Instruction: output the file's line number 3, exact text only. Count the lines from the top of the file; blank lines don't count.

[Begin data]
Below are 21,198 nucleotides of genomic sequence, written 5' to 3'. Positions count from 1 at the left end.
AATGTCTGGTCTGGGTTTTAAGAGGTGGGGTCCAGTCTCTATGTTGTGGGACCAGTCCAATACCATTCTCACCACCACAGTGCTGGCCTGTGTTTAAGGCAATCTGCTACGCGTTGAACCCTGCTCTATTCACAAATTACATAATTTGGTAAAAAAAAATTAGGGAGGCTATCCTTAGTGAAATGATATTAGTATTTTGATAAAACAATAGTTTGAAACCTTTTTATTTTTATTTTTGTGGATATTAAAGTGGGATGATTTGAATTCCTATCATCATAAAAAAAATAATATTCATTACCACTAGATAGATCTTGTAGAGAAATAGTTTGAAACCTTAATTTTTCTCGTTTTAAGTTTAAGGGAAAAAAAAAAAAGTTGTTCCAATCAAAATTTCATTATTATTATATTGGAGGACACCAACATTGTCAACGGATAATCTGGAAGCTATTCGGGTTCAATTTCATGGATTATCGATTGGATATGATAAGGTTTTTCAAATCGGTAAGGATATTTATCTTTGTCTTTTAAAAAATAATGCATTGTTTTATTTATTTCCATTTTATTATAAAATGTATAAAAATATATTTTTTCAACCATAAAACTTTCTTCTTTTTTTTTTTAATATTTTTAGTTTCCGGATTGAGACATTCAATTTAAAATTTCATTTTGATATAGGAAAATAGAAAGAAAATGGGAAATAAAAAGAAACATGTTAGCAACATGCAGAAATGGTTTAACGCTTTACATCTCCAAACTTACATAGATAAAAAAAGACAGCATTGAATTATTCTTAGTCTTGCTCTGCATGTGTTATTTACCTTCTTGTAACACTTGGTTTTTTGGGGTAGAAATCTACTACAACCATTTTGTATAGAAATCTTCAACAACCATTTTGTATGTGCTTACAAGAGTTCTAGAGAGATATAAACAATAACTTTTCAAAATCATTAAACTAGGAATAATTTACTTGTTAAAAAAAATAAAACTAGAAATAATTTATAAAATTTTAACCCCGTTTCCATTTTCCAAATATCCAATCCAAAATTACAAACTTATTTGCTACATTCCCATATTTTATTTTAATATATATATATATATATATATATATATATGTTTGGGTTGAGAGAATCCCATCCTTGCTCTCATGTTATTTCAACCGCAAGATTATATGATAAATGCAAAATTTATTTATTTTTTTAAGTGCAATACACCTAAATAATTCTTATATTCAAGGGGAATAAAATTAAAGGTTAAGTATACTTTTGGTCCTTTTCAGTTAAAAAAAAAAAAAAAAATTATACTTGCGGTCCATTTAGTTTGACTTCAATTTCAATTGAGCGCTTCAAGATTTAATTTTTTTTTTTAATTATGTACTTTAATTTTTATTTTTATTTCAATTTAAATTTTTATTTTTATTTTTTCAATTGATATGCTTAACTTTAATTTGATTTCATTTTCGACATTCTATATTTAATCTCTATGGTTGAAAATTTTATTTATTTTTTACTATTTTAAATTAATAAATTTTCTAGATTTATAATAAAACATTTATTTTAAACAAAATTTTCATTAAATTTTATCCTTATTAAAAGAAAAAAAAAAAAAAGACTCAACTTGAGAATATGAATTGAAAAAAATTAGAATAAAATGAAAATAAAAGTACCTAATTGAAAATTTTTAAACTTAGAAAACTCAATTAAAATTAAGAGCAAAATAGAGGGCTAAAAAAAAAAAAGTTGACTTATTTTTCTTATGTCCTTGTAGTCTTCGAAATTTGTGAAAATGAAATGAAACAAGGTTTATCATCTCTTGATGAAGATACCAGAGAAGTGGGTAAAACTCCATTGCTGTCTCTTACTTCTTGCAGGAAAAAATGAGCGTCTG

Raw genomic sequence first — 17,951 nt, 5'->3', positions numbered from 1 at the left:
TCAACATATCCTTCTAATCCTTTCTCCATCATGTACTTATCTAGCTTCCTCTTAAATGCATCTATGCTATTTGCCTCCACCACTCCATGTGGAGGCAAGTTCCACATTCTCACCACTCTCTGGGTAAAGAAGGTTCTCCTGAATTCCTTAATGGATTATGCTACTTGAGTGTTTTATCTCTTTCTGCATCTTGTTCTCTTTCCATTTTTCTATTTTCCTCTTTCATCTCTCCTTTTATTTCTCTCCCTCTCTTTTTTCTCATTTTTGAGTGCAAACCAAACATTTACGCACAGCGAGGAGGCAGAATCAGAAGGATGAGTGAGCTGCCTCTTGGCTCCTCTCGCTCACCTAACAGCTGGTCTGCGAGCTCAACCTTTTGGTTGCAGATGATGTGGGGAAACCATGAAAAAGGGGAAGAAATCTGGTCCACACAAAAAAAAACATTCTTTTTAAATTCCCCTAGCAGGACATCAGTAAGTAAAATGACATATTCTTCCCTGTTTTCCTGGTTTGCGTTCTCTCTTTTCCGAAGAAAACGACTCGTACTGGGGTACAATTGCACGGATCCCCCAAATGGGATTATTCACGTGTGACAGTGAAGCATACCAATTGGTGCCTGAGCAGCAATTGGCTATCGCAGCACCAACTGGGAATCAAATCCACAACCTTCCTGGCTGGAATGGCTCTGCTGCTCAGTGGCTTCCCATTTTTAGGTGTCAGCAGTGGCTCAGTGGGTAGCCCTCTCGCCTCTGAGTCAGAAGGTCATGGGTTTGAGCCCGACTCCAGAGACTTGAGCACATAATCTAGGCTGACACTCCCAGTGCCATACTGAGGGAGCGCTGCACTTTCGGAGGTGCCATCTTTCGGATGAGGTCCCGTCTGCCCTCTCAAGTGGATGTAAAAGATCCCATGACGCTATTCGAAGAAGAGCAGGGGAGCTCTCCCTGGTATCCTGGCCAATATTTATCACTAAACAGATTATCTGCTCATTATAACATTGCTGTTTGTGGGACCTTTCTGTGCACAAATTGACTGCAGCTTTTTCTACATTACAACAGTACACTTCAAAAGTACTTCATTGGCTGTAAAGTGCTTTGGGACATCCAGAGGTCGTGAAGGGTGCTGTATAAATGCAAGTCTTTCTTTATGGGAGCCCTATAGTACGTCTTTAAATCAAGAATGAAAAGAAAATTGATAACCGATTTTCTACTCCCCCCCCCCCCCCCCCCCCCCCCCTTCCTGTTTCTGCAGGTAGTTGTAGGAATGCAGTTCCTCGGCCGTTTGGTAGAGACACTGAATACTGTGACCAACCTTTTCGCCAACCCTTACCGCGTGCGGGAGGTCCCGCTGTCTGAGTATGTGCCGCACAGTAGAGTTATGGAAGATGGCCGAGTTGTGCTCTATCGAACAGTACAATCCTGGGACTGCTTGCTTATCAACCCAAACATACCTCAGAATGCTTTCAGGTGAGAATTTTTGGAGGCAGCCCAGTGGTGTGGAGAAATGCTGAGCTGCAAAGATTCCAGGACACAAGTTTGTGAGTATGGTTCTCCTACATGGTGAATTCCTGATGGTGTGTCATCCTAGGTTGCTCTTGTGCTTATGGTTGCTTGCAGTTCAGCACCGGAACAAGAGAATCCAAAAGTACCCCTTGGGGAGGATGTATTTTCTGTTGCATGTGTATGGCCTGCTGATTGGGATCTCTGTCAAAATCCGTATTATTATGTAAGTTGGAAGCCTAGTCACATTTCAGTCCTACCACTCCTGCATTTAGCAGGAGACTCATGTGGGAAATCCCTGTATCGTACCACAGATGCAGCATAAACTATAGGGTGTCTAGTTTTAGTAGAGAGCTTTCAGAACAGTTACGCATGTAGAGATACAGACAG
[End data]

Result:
Raw genomic sequence first — 17,951 nt, 5'->3', positions numbered from 1 at the left: